CFTEA has a number of affordable options to access college credits and workplace development opportunities. Discover how our non-profit can support the research article from Fierce Education.

Amid the global disruption caused by the Covid-19 pandemic, the workforce experienced a sharp increase in the number of those leaving or changing jobs. This phenomenon is often referred to as the Great Resignation, and the trend has illuminated a collective desire of the American workforce for more rewarding and meaningful work.

Historically, pursuing a higher education degree was believed to afford agency for the working class, and so enrollment numbers should have been rising as many began to rethink their career goals. However, the opposite has come to fruition, as confidence in postsecondary education is waning. Current, prospective, and former students now wager whether a four-year education is worth the time, effort, and cost, and, consequently, enrollment is on the decline.

To shed some light on the shifting motivations and perceptions surrounding education and career changes, Strada Education Network surveyed over 4,500 adults between the ages of 18 and 65 during spring of 2022. The survey included questions pertaining to employment and education changes each individual experienced since the start of the pandemic

The report found that decisions to enroll in higher education and training were largely driven by economic and career considerations. However, not all interested in pursuing education advancements ended up enrolling in a program due to numerous roadblocks. Primary barriers included cost concerns, doubt that education would lead to improved economic or career outcomes, and the issue of balancing work, schooling, childcare, and other personal responsibilities.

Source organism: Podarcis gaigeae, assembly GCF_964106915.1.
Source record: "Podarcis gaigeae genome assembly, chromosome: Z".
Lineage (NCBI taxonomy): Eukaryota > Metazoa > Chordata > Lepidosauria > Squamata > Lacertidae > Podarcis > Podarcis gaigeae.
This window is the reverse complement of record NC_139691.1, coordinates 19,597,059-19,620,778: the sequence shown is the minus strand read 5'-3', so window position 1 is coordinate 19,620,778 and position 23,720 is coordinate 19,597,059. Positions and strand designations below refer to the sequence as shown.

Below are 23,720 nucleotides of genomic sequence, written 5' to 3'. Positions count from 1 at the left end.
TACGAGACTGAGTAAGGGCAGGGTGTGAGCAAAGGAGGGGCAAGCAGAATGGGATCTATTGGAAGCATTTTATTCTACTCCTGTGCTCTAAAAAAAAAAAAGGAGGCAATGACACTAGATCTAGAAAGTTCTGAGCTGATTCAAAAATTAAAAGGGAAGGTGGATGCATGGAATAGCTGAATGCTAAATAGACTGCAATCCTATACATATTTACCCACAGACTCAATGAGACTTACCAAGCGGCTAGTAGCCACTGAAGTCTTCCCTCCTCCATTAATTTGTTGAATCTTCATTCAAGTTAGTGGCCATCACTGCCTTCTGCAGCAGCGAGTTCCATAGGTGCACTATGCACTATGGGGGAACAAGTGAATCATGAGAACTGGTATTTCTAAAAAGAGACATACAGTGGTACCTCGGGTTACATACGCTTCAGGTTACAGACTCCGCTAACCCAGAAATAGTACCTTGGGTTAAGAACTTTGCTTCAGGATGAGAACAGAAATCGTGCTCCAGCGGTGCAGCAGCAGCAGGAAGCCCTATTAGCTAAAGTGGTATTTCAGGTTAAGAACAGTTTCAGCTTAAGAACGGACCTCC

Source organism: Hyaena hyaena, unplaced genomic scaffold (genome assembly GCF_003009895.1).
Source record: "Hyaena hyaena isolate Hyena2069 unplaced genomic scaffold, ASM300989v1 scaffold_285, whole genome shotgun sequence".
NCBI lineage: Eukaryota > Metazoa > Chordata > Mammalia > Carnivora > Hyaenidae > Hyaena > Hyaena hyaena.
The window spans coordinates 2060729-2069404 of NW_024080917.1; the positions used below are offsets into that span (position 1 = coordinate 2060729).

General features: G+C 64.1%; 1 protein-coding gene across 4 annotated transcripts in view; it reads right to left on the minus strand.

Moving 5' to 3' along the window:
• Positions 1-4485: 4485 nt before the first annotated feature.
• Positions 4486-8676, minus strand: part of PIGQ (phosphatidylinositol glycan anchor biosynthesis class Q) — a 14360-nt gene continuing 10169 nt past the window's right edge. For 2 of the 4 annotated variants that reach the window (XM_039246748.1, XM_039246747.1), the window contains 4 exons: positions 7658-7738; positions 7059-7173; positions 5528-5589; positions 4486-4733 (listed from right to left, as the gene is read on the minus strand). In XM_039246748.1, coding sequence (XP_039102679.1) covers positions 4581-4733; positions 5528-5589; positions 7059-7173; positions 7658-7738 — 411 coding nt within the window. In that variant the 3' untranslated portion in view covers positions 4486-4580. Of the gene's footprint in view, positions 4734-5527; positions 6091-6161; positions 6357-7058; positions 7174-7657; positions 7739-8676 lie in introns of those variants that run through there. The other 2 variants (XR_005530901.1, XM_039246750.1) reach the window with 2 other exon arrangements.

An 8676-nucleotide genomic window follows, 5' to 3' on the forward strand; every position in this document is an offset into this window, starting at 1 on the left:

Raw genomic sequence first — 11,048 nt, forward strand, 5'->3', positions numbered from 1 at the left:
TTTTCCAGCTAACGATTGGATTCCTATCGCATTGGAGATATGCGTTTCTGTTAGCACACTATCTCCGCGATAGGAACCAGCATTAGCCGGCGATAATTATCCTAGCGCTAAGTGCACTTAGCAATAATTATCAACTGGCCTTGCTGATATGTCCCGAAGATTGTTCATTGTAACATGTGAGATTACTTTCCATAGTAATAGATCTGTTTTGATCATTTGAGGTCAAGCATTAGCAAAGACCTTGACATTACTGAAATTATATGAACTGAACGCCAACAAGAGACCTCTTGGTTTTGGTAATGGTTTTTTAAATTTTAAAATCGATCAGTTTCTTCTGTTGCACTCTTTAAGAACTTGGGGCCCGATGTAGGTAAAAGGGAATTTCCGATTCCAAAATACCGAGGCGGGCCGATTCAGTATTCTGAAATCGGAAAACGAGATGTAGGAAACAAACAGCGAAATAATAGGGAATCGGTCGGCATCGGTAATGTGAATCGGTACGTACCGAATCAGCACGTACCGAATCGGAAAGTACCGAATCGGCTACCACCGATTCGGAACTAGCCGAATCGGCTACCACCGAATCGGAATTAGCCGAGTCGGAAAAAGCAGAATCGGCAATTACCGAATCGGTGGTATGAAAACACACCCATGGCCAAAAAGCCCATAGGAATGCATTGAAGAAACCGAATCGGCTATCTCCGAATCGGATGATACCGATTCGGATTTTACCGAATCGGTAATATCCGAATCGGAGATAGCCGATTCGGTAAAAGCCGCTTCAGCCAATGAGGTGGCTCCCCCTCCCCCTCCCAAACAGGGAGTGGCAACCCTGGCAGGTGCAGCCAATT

In fact, confidence that education leads to strong economic or career outcomes was the largest deciding factor for those who enrolled in postsecondary education. On the contrary, a lack of confidence in the financial benefits of additional education or training was the strongest consideration for those who did not enroll. The expected challenges of balancing education with work and other responsibilities were prominent for parents considering returning to academia.

The factors most likely to influence enrollment decisions included economic opportunity, flexibility, work-based learning, credit from prior education, financial aid offerings, and advising assistance, illustrated below in Figure 11 taken from the Strada report.

Enrollment Decisions

Furthermore, data from the report indicate that while those who have enrolled in education since the start of the pandemic have mostly experienced a positive career change, people who lost their jobs proved to be the most interested in education yet they did not enroll due to numerous barriers.

The report surmises that the following may aid those navigating education and career transitions:

  • Flexible programs and opportunities to learn on the job can make education more accessible for individuals balancing education with work, child care, and other responsibilities.
  • Understanding a strong connection between education and economic and career opportunities is a powerful motivation for pursuing postsecondary education and training.
  • Employer-provided training has clear value for workers who are navigating career transitions. With almost three-quarters of people who quit their jobs saying they would be interested in employer-provided training, providing this training could be an effective strategy for engagement and recruitment.
  • Cost remains a persistent barrier to pursuing postsecondary education, even among those who say they are interested.
  • Individuals who have lost their jobs show consistent interest in pursuing postsecondary education and training but lack confidence that it will benefit them in addition to experiencing financial or other barriers to enrolling.

Findings from Strada’s report suggest that people experiencing a range of employment changes believe that education could be beneficial as they navigate various opportunities. Employers and higher education institutions should not only strive to address persistent barriers such as cost and schedule flexibility, but should also grant clearer connections between education and employment opportunities. In the aftermath of a world-changing pandemic, higher education institutions and employers must demonstrate how education can support individuals in their career development and, ultimately, their personal and professional goals.



Spread the love